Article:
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Kansas Geological Survey, Current Research in Earth Sciences, Bulletin 241, part 2
Distribution of the Bandera Shale of the Marmaton Group, Middle Pennsylvanian of Southeastern Kansas--page 4 of 9

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Sandstone Distribution

An isopach map was prepared of the interval between the Lake Neosho and the Anna Shale Members, including the Amoret Limestone Member and Pawnee Limestone as well as the Bandera Shale (fig. 6). Initially, this map was constructed manually; then the contours were traced into our computer (using CanvasTM for Windows). The mapped interval, which is coeval to the Oologah Limestone of Oklahoma (see fig. 2), thickens to the southeast from less than 80 ft (24 m) in Coffey and Cowley counties to over 180 ft (54.9 m) in Montgomery County, Kansas. This distribution of sediments reflects variations in siliciclastic sediment accumulations, suggesting an easterly source for siliciclastic sediments. Configuration of contour lines in the southeastern portion of the isopach map area suggests sandstone bodies that are elongated in a southwest-northeast direction (fig. 6). Gamma-ray log characteristics from wells in this area indicate the presence of sandstones but lack the blocky well-log curve characteristics usually associated with channel-fill lithologies (e.g., eastern end of cross section B-B', fig. 5). The overall geometry of the Lake Neosho-Anna interval suggests that sediments accumulated in a generally podlike form (fig. 7).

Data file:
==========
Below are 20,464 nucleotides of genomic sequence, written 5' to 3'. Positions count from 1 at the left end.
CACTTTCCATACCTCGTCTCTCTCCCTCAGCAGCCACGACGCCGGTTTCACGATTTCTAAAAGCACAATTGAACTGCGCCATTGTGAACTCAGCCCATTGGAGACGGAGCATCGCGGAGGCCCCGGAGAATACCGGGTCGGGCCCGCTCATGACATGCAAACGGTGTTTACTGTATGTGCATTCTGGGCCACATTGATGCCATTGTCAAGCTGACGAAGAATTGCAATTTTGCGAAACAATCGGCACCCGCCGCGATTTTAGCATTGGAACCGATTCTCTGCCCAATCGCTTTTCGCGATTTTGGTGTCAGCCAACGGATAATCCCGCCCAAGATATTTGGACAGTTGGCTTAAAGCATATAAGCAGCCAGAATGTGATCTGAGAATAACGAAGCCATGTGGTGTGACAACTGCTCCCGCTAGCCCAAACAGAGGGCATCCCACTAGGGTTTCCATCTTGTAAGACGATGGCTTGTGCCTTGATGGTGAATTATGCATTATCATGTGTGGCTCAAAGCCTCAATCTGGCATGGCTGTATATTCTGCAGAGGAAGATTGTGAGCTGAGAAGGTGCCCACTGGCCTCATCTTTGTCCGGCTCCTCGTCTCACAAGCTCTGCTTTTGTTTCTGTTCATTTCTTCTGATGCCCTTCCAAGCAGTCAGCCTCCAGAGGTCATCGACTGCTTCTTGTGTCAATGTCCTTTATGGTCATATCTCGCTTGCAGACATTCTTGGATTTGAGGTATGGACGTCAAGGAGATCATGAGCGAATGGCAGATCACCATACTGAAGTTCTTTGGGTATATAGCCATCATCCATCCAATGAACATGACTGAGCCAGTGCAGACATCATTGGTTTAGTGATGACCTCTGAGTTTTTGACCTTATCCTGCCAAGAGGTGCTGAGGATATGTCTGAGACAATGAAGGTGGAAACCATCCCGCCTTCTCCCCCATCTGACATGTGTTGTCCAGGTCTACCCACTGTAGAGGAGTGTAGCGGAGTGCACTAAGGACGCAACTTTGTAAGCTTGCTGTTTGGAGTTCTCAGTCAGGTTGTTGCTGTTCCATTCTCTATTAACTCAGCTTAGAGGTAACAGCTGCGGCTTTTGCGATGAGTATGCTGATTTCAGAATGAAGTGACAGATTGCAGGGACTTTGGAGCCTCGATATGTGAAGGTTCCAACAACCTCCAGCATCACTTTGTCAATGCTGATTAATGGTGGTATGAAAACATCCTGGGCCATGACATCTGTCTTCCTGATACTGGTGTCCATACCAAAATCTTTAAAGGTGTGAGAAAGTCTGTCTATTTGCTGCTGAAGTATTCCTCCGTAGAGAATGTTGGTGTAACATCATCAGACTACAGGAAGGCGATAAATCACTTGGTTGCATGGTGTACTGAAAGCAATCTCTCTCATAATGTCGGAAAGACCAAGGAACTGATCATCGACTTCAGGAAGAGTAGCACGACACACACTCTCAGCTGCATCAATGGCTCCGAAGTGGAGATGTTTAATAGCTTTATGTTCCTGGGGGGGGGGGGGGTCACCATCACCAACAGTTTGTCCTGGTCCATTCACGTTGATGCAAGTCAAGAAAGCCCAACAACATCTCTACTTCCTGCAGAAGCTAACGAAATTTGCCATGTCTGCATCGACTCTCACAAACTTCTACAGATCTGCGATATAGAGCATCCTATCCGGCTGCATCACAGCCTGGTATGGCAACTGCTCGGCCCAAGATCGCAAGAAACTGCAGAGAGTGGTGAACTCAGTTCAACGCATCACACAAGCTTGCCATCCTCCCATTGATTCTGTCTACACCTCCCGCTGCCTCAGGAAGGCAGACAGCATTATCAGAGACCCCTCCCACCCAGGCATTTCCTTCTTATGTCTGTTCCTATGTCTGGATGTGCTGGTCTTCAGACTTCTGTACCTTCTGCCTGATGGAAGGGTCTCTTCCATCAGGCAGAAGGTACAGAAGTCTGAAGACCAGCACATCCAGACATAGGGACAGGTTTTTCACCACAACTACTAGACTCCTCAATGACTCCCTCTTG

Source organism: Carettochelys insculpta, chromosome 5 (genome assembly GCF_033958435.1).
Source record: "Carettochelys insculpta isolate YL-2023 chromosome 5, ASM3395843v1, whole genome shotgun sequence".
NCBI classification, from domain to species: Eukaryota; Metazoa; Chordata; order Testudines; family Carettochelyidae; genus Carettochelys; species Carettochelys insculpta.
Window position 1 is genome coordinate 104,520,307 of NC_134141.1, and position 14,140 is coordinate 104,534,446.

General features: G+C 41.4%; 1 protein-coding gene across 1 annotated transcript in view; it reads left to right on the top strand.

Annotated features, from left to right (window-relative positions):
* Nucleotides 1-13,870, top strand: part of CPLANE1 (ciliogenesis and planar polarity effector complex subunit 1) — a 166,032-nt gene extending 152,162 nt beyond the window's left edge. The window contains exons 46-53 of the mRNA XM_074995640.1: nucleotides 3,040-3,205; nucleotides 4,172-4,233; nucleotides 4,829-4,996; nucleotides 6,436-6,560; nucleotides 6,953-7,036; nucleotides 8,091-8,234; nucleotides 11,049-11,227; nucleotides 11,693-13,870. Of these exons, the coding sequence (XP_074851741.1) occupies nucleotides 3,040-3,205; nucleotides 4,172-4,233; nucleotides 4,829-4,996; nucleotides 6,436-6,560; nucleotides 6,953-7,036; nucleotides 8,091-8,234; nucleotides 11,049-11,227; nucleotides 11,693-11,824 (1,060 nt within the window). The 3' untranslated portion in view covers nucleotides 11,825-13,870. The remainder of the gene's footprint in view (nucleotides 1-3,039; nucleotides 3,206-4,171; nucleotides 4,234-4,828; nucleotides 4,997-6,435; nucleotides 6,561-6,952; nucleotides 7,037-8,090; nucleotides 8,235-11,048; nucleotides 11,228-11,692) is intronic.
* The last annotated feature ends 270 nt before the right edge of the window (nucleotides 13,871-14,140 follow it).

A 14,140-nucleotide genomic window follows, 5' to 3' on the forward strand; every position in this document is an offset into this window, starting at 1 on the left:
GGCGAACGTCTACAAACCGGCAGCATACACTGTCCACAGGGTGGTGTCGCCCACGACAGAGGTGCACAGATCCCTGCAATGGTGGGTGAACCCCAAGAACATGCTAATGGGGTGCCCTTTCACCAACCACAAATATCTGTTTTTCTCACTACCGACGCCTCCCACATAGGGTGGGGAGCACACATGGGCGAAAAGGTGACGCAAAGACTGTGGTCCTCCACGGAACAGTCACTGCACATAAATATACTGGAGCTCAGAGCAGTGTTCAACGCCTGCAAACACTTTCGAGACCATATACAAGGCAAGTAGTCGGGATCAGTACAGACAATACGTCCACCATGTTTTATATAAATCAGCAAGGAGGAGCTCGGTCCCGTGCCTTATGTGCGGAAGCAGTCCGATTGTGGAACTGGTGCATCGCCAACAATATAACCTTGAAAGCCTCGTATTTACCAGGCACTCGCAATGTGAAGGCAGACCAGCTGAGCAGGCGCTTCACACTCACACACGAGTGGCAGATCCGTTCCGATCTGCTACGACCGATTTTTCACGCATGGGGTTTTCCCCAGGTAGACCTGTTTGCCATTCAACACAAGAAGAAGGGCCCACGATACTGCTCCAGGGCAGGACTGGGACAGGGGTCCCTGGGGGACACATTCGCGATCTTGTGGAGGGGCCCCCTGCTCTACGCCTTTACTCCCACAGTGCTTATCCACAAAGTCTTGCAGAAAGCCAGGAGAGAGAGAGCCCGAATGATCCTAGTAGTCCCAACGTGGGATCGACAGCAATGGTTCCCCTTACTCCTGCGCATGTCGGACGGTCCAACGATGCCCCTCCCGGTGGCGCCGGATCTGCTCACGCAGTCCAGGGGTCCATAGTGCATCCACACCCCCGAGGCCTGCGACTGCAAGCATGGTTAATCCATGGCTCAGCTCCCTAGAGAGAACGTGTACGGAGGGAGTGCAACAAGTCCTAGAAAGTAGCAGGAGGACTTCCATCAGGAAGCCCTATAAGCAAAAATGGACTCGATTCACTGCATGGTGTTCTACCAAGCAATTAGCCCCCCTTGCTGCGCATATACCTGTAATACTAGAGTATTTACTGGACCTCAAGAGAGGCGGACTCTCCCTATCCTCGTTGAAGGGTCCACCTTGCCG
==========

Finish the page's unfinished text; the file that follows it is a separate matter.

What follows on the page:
Fig. 6. Lake Neosho-Anna Shale Members isopach map of study area. Thickest portion of the interval is in the southeast, and the interval thins northwestward. Dashed line represents western margin of Bandera outcrop belt. Contour interval = 20 ft (6.1 m).

Fig. 7. Sandstone isolith map of the Bandera Shale show concentrations of sandstone units in northeast-southwest orientation, with highest sandstone content in the southeastern portion of study area. Dashed line represents western margin of Bandera outcrop belt. Contour interval = 20 ft (6.1 m).

An isopach map of the Bandera Shale in the northern tier of Oklahoma counties, constructed by A. P. Bennison (personal communication, 1997), shows that the siliciclastic complex in southeastern Kansas thins southward and disappears as the Bandera gives way to the Oologah Limestone. This precludes the possibility of a southern source for siliciclastics. Post-Pennsylvanian erosion northeast of the study area prevents us from evaluating the possibility that siliciclastics were brought into the area from the northeast by southwest-flowing fluvial systems. A sandstone isolith map of the cumulative thicknesses of sandstone in the Bandera Shale (fig. 7), constructed in the same way as the isopach map, indicates that these sandstones were lenticular and elongate in a northeast-southwest direction. Cumulative thicknesses of sandstone range from 0 ft to 81 ft (0-24.7 m) and include at least 79 counted sandstone beds that were thick enough to be detected by gamma-ray logs. The presence of much thicker sandstone bodies in the southeastern portion of the study area also suggests an easterly source for the sand. As mentioned above, the presence of the Oologah carbonate-dominated platform in east-central Oklahoma during the time of Bandera deposition makes a southerly source for these sands unlikely (Krumme 1981, p. 45). It seems more likely that the Bandera sands entered southeastern Kansas from a more easterly source, perhaps even a northeasterly source.

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Kansas Geological Survey
Web version October 15, 1998